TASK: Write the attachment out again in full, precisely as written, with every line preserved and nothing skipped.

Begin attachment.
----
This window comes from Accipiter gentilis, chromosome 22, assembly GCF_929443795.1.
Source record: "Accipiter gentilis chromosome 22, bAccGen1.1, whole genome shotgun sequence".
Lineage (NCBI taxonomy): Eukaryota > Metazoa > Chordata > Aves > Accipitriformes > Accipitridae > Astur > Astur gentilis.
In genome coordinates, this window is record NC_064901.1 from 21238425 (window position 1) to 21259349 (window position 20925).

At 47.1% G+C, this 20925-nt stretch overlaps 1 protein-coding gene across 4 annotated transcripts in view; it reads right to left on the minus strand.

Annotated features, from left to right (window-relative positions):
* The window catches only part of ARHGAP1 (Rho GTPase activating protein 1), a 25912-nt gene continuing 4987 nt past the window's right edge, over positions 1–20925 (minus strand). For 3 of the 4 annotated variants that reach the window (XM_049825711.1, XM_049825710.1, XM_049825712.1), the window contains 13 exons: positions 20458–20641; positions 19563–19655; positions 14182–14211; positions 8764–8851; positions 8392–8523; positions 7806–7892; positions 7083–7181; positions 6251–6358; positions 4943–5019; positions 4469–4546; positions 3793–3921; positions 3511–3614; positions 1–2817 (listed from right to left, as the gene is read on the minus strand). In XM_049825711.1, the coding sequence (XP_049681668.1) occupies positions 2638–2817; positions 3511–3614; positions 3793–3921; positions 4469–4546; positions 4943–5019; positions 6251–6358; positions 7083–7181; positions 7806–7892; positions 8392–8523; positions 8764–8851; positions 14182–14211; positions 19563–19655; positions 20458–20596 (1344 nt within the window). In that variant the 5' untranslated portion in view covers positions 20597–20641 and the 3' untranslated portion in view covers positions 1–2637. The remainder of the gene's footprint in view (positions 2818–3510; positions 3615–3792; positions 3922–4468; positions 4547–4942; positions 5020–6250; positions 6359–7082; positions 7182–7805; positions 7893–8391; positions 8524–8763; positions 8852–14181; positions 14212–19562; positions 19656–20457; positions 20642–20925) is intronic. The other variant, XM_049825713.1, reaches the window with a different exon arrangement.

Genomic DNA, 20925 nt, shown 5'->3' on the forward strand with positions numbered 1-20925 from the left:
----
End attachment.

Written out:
This window comes from Accipiter gentilis, chromosome 22, assembly GCF_929443795.1.
Source record: "Accipiter gentilis chromosome 22, bAccGen1.1, whole genome shotgun sequence".
Lineage (NCBI taxonomy): Eukaryota > Metazoa > Chordata > Aves > Accipitriformes > Accipitridae > Astur > Astur gentilis.
In genome coordinates, this window is record NC_064901.1 from 21238425 (window position 1) to 21259349 (window position 20925).

At 47.1% G+C, this 20925-nt stretch overlaps 1 protein-coding gene across 4 annotated transcripts in view; it reads right to left on the minus strand.

Annotated features, from left to right (window-relative positions):
* The window catches only part of ARHGAP1 (Rho GTPase activating protein 1), a 25912-nt gene continuing 4987 nt past the window's right edge, over positions 1–20925 (minus strand). For 3 of the 4 annotated variants that reach the window (XM_049825711.1, XM_049825710.1, XM_049825712.1), the window contains 13 exons: positions 20458–20641; positions 19563–19655; positions 14182–14211; positions 8764–8851; positions 8392–8523; positions 7806–7892; positions 7083–7181; positions 6251–6358; positions 4943–5019; positions 4469–4546; positions 3793–3921; positions 3511–3614; positions 1–2817 (listed from right to left, as the gene is read on the minus strand). In XM_049825711.1, the coding sequence (XP_049681668.1) occupies positions 2638–2817; positions 3511–3614; positions 3793–3921; positions 4469–4546; positions 4943–5019; positions 6251–6358; positions 7083–7181; positions 7806–7892; positions 8392–8523; positions 8764–8851; positions 14182–14211; positions 19563–19655; positions 20458–20596 (1344 nt within the window). In that variant the 5' untranslated portion in view covers positions 20597–20641 and the 3' untranslated portion in view covers positions 1–2637. The remainder of the gene's footprint in view (positions 2818–3510; positions 3615–3792; positions 3922–4468; positions 4547–4942; positions 5020–6250; positions 6359–7082; positions 7182–7805; positions 7893–8391; positions 8524–8763; positions 8852–14181; positions 14212–19562; positions 19656–20457; positions 20642–20925) is intronic. The other variant, XM_049825713.1, reaches the window with a different exon arrangement.

Genomic DNA, 20925 nt, shown 5'->3' on the forward strand with positions numbered 1-20925 from the left: